Markets Urge Caution on Regulations01.31.2012
Rush to judgment based on events like MF Global would be counterproductive.
Market participants are sounding a note of caution on potential unintended consequences of regulations intended to protect customer collateral posted for OTC transactions.
“As such changes could create new costs and burdens for market participants, it will be important for regulators to demonstrate how their rule changes will be effective in protecting segregated funds from bad actors,” Luke Zubrod, director at Chatham Financial, told Markets Media. “At this juncture, though all market participants are eager to ensure posted collateral is safe going forward, we think it’s too early to prescribe a treatment for MF Global because the root cause analysis is yet to be finalized.”
The Commodity Futures Trading Commission has adopted what’s known as the Complete Legal Segregation Model (CLSM), under which both the FCM and the DCO are required to segregate the cleared swaps collateral relating to each customer.
Under the CFTC’s rules, clearinghouses will have to collect margin on a gross basis. This means that as of this upcoming November, FCMs will no longer be able to offset one customer’s collateral against another and then send only the net to the clearinghouse.
Although the CFTC is not definitively framing CLSM as a response to MF Global and anticipates additional changes to address MF Global related lessons at a future date, there are some concerns about the CLSM approach.
CLSM will be more expensive for end users than omnibus accounts and end users want to be confident that the additional expense is warranted, Zubrod said.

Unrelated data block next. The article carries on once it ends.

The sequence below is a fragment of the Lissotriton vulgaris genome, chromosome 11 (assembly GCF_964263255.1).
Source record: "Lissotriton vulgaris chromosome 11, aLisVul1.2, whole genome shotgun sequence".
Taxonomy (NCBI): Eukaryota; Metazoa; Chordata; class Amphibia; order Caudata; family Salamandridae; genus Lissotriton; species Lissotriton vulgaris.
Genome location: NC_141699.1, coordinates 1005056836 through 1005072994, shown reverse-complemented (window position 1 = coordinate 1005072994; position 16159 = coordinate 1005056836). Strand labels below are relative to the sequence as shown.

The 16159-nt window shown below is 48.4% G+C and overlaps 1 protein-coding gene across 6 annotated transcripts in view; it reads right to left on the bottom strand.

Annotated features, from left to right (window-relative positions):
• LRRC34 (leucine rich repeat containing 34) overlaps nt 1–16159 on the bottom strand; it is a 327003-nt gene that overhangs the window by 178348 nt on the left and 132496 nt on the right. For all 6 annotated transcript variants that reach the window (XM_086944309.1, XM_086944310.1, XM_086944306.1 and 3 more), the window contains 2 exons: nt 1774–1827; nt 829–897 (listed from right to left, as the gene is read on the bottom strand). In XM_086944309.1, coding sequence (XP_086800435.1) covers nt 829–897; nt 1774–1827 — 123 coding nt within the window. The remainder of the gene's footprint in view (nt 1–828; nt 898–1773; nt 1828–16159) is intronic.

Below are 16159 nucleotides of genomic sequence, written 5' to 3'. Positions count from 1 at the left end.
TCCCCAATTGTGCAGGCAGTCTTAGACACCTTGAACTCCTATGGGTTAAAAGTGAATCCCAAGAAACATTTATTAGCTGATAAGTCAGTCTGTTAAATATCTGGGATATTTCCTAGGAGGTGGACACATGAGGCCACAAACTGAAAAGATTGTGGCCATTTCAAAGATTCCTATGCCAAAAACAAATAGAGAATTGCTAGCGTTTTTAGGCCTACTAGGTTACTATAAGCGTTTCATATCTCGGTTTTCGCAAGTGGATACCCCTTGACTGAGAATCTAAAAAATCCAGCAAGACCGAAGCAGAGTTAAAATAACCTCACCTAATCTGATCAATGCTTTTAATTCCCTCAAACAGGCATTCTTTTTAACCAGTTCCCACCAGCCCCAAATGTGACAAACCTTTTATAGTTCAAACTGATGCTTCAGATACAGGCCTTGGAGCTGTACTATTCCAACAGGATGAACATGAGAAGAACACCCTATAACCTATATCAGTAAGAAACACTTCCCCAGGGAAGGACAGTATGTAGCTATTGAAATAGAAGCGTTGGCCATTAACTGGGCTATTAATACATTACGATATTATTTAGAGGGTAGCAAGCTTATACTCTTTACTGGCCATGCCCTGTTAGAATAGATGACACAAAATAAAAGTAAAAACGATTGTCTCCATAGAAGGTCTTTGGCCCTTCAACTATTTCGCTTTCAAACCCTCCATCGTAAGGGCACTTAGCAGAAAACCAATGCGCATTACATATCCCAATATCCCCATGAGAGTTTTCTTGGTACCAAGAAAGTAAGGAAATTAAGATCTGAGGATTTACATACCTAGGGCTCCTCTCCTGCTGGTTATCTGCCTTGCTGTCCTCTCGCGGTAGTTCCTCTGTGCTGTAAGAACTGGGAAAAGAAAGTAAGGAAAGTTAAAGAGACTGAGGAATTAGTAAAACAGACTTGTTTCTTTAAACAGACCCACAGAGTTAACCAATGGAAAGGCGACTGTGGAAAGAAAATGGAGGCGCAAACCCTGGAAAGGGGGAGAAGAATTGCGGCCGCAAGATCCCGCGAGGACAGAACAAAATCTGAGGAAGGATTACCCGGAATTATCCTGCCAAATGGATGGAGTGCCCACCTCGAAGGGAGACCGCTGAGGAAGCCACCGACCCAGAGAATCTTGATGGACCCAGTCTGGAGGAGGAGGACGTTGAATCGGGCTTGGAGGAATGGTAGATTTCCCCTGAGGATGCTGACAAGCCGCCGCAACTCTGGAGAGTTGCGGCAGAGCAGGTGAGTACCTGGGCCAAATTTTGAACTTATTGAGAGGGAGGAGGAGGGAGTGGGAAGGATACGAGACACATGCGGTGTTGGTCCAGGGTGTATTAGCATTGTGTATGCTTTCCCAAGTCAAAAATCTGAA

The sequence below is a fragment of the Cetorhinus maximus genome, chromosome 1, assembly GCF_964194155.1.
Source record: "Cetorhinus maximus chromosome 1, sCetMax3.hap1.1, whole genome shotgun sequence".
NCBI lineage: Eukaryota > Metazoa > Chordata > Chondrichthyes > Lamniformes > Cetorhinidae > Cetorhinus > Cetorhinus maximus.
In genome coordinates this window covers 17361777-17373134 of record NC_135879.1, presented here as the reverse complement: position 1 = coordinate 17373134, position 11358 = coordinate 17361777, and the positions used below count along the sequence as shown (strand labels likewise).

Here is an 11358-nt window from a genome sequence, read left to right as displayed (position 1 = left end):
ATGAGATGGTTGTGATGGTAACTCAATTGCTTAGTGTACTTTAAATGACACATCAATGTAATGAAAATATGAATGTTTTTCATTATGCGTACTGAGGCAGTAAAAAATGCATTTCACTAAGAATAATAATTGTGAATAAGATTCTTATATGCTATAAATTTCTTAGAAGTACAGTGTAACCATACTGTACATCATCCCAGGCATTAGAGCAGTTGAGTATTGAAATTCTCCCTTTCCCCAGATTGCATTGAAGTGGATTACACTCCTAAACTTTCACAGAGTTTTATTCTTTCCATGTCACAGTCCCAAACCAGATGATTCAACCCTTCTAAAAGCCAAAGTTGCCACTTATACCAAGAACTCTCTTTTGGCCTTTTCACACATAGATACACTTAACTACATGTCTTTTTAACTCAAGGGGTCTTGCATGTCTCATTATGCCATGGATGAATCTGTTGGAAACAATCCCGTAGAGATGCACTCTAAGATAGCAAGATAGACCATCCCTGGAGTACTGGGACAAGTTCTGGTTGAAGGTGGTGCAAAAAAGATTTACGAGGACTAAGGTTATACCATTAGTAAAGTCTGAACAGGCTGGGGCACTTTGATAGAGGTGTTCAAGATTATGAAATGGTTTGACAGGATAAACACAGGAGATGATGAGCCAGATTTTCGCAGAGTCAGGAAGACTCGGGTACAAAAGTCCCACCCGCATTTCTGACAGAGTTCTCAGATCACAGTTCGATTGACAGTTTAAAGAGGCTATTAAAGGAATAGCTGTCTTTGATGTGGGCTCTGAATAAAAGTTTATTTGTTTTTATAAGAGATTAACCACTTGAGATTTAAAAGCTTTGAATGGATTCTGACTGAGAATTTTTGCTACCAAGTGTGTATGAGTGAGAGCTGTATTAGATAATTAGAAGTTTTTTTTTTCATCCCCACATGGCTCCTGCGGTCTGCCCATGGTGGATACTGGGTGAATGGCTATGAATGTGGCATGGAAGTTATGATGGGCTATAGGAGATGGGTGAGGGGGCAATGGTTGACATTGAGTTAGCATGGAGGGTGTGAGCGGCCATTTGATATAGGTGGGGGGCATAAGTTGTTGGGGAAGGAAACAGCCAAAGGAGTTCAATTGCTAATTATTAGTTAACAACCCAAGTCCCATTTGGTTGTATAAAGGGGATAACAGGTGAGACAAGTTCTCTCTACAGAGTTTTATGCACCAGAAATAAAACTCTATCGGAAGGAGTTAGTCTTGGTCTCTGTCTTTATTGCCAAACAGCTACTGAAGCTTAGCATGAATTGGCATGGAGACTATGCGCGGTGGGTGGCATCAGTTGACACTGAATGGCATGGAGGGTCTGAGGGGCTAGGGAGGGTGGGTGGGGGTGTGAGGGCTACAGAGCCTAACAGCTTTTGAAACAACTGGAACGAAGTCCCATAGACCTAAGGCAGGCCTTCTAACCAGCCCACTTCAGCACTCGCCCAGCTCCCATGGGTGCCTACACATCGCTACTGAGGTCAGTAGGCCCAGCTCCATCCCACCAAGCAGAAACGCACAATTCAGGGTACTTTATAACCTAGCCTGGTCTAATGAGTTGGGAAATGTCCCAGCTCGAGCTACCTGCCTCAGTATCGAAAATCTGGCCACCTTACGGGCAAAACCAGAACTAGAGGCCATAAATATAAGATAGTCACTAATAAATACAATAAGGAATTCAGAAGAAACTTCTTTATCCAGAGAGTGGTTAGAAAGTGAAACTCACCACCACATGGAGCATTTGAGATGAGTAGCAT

Though some end users may well prefer the higher levels of protection afforded by CLSM, other end users are uncertain about just how much more expensive the CLSM model will be.
“In the absence of clear data on cost, they would prefer to retain discretion as to which segregation model would apply to their funds,” said Zubrod. “This would allow them to weigh the benefits of higher levels of segregation against the costs, once known. “
This is not to say that rule changes may be altogether unhelpful. Regulatory changes could, for example, make it more difficult to break rules in the future, or regulatory changes could make it easier to detect rules that have been broken.
Although policymakers are understandably eager to identify lessons learned from MF Global and enact solutions that address those problems, it’s essential that those solutions are tightly mapped to the problems they are intended to address, said Zubrod
“If policymakers rush to judgment on solutions, they risk making risk management more expensive without fundamentally addressing the root causes,” he said.
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